During the Great Recession, a pervasive feeling of doom settled over the American public. Jobs were disappearing, incomes were shrinking, markets were down, and prospects for growth were slim. Each day seemed to bring more bad news.
This negative sentiment is a reflection of consumer confidence, an economic indicator that measures how people feel about the state and direction of the economy, as well as their own financial well-being. It is measured by a number of indexes, the most popular being the Conference Board's Consumer Confidence Index.
This index is measured by asking 5,000 households how they currently feel about the economy and their own personal finances, and what they believe the future holds for their own finances and the broader economy. The Conference Board then quantifies the answers to these questions, creating a scale on which high numbers mean optimism and low numbers indicate pessimism.
The index indicated widespread negativity throughout the Great Recession. But with recent news of growth, consumer confidence has made a bit of a comeback.
Maintaining this confidence will be key if the recovery is to continue. The mood of the country directly affects how U.S. consumers manage their finances. But this optimism might be misplaced, as bad economic news potentially looms in the future.
A rebound in optimism, but worries persist. Ken Goldstein, an economist at the Conference Board, says that while the index has shown increased optimism recently, it's still well below typical levels for economic recovery.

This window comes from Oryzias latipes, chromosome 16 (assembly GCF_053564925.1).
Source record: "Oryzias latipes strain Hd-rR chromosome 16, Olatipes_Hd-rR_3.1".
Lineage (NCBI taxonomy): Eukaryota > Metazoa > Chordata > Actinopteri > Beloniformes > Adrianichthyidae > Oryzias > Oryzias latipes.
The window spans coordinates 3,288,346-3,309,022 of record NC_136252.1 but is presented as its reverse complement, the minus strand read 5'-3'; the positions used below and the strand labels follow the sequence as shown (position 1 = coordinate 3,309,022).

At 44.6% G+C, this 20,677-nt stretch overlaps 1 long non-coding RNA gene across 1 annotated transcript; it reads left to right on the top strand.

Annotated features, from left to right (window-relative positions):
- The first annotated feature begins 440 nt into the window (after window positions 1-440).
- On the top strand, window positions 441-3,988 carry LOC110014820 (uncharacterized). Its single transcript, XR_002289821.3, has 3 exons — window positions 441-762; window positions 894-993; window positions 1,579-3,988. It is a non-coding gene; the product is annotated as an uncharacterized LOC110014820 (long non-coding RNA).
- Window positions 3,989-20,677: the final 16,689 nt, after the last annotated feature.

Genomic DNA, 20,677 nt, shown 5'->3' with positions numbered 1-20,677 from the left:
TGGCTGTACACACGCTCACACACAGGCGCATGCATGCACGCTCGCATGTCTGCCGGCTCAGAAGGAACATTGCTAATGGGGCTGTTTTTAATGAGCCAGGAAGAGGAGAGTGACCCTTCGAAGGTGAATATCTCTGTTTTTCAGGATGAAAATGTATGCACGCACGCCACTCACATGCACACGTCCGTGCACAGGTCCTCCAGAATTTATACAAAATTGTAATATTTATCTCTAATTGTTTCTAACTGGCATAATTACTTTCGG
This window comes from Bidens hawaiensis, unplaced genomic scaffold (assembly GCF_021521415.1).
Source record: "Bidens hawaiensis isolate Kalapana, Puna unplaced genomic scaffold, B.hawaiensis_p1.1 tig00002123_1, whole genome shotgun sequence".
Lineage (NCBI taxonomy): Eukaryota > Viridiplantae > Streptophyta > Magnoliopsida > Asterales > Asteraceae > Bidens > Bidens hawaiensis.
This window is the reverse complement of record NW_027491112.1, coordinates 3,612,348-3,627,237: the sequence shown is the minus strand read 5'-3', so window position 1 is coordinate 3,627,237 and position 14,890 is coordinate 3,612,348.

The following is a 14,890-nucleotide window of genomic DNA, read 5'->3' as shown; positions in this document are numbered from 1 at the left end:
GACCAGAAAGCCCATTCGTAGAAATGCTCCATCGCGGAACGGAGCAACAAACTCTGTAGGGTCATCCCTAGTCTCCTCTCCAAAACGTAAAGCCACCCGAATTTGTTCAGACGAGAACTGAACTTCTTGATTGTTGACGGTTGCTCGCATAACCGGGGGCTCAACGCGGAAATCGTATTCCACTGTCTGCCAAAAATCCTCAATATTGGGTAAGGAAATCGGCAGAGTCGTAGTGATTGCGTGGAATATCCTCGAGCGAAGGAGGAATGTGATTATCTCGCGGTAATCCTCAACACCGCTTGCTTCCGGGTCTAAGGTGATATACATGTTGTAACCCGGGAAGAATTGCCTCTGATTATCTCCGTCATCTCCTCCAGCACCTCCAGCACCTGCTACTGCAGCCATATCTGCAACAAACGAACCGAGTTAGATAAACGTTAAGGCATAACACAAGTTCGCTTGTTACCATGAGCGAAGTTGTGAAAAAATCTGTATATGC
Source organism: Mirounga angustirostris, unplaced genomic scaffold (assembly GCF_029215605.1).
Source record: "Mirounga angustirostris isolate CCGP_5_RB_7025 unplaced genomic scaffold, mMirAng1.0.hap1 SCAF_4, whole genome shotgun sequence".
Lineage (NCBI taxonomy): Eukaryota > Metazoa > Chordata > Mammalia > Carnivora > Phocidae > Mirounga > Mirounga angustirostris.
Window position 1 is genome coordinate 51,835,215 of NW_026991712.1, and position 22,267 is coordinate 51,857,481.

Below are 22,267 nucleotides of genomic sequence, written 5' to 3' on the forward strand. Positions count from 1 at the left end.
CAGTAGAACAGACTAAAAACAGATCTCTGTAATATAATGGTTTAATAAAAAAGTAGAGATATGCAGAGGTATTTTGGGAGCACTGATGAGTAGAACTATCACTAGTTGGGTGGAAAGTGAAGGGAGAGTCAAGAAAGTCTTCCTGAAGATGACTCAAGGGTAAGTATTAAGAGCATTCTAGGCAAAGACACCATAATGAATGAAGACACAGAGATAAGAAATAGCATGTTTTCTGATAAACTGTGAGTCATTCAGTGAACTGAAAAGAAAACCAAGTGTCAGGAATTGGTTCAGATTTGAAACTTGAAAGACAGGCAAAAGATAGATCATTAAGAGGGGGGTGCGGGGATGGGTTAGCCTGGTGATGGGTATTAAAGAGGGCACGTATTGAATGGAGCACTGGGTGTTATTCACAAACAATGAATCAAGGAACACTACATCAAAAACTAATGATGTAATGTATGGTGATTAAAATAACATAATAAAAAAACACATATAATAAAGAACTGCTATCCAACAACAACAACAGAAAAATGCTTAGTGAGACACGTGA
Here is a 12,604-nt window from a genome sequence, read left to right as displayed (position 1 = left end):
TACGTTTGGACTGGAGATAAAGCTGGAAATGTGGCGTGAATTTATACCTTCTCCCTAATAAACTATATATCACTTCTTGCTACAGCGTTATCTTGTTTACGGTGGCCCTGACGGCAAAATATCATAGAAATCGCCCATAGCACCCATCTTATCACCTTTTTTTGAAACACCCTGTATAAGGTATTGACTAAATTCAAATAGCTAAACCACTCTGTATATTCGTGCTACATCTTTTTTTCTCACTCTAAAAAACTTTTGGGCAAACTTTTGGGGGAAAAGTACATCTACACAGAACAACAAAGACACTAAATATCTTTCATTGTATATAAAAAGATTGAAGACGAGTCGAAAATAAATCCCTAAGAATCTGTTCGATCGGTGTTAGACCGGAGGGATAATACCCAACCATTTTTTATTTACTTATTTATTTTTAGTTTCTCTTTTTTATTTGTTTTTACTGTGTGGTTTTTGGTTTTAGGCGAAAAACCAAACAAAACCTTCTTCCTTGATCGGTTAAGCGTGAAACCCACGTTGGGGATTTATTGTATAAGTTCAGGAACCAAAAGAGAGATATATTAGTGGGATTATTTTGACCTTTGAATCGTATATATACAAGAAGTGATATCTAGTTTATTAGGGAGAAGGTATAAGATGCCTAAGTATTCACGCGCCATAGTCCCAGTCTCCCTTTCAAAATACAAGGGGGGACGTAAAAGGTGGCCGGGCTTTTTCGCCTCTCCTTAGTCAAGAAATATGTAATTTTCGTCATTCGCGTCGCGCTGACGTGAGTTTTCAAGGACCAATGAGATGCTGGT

"In about three weeks, we're going to approach the three-year anniversary of the end of the recession," Goldstein says. "We're in the range of about 70 right now. We're well below where we would see in a normal recovery, when the index is typically 90 to 100."
Goldstein says the unbalanced nature of the recovery—businesses are doing well, but wage growth is stagnant and the economy isn't adding jobs—is the primary reason for the measured outlook.
"This number is perhaps a reflection of current reality. It's a combination of the lack of job growth along with the lack of income growth," he says. "Given that combination, it's a surprise [confidence isn't lower]. The last few months have been very disappointing."
Still, Goldstein believes there will be improvement in confidence as the year progresses. "The real question is, 'Can we regain economic momentum?'" It looked like that's where we were going earlier this year," he says. "We've hit the two-month pause button. My guess is we're going to restart it."
Misplaced hopefulness. According to Jenny Darroch, a faculty member at the Peter F. Drucker School and Masatoshi Ito Graduate School of Management at Claremont Graduate University, much of this positive feeling is misplaced. She says that while the U.S. economy has shown signs of improvement, there are many steps remaining toward complete recovery and robust growth.
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"If you look globally and you look at what's happening in Europe, if we look outside the United States and accept that we're part of a global network, there is a real potential for danger," she says, referring to the continuing European debt crisis. "The pressure is coming off here a little bit in terms of the positive way the media is talking about the economy. People are clutching anything that indicates the economy is improving."
Darroch says this fever for positivity is fueled by a desire to return to optimism. "It gets so depressing. You feel like you don't do anything, you can't spend any money," she says. "There comes a time that people want to get on living their life. They don't want to live in fear of the world collapsing."